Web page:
Junior Assistant Professor in Human Geography at the Department of History and Cultures, Geography section, University of Bologna and Honorary Research Fellow at the Global Development Institute, University of Manchester. PhD in Human Geography (2014) from the Universities of Fribourg and Verona, he held post-doctoral fellowships at the CNRS in Paris (2015), at the Leibniz Centre for Tropical Marine Research in Bremen (2016), at the University of Manchester (2017) and at the University of Bologna (2018-2020).
Climate Change, Anthropocene, environmental and climate crisis. For some years now, these processes have been significantly influencing both the political and institutional agendas on a global scale and the public debate. International institutions, governments, scientists, businesses, and social players are discussing how to tackle the crisis, mitigate its effects and adapt to climate change. The recognition of the political nature of the climate and environmental crisis and the profound contradictions and inequalities that characterise it is finally emerging within the international debate.
In the complexity of this context, the new BBS Centre for Sustainability and Climate Change is ready to play a strategic role for two fundamental reasons. On the one hand to analyse from a multi and inter-disciplinary perspective the processes, policies and sometimes wrong choices that have shaped the global framework towards the Anthropocene and the current crisis situation. On the other hand, to elaborate and develop ideas, proposals, visions, and relations that are able to combine different needs and requirements in order to face the crisis and build a more sustainable and fairer future from a socio-environmental point of view. Compared to other research centres, the great strength of the BBS Centre for Sustainability and Climate Change is based on its extraordinary ability to integrate and bring together heterogeneous scientific perspectives with the economic-institutional world, businesses, and major international players. Today, these players play a key role in defining the political and socio-environmental balance of the future. BBS and Alma Mater are therefore at the heart of this major scientific challenge to define new future balances.
Climate change is an extremely heterogeneous process, encompassing a broad spectrum of biological and biophysical, social, and cultural, political, and economic issues. Let us think, for example, about the repercussions that the progressive melting of the Arctic ices, the rising of sea levels in South-East Asia or the degradation of soils in sub-Saharan Africa may have an impact on socio-environmental balances: climatic-vegetative reconfigurations, new agricultural practices, mass migrations, increased inequalities, conflicts. These processes require new forms of knowledge, scientific-technological innovation and new political-social tools of mitigation, adaptation, and governance. Consequently, the ability to integrate knowledge and understanding of biology, physics and meteorology with economic, legal, and socio-political studies is the great challenge of the present day. BBS is investing large resources to tackle this challenge and play a leadership role in the dialogue and in the interaction between science, the business world, and the political and economic institutions sphere.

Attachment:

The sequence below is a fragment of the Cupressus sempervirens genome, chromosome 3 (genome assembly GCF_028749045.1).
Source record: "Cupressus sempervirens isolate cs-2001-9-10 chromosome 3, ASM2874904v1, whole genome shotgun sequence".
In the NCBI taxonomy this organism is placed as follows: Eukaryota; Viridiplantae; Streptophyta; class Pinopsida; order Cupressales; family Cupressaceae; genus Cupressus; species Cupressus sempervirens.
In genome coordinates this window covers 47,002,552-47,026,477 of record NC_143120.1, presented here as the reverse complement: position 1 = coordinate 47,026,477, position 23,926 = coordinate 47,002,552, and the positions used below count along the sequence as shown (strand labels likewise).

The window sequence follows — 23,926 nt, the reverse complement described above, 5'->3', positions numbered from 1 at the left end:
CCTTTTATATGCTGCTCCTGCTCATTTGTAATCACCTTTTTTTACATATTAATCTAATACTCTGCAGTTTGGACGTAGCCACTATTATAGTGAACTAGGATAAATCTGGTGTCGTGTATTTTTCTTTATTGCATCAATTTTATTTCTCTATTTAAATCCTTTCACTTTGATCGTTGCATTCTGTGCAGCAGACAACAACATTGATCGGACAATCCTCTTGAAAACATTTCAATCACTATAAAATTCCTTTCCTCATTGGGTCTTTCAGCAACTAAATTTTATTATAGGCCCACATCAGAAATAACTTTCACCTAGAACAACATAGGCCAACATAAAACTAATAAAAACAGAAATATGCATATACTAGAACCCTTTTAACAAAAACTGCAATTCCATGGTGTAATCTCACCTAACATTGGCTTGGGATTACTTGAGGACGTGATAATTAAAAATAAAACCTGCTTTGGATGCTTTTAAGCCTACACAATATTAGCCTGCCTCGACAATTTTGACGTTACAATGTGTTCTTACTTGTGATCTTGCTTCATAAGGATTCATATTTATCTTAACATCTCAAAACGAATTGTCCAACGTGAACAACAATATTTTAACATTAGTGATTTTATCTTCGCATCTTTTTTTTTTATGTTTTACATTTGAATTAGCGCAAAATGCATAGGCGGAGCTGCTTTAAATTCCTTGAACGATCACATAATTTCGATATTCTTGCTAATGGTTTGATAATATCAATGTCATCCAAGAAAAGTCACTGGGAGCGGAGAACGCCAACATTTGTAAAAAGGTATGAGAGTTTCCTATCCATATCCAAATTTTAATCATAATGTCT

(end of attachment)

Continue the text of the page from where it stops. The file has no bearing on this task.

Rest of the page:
In the context of the challenge and research on the climate-environmental crisis, geography, with its plurality of approaches, plays a decisive role. Geographical knowledge allows us to analyse the spatial and scalar dimensions of the effects of climate change and to understand the impact of these processes on specific territories and regions, their socio-spatial consequences, and the highly political nature of these dynamics. In parallel, the perspective of geopolitics helps us to understand how climate change affects international relations, the tensions between players and institutions, and the political and economic governance set-ups. Let us think, for example, about the global negotiations for the Paris Agreement and the drafting of the 2030 Agenda and the Sustainable Development Goals or the tensions between USA, Russia and China on the access and control of resources. In relation to these issues, the political ecology approach allows us instead to critically analyse the power relations between the parties involved in the environmental governance and the various conflicts that emerge at a local scale, which are often influenced by global players in the access to resources and territories: think of water, deforestation, or mining dynamics in Latin America, for example. The reflection on the complexity of these processes and the development of new perspectives and guidelines oriented towards sustainability and environmental and climate justice are essential for the business world: in the first place, with the aim of getting to know the political-institutional balances and the socio-environmental problems. In the second place, and this represents the strategic goal, with the aim of supporting choices, investments and practices oriented to a more ethical and fair sustainability, that combines the economic dimension with socio-ecological balances and the preservation of the rights of human and non-human natures.
By Andrea Zinzani, Assistant Professor in Geographies and Geopolitics of Climate Change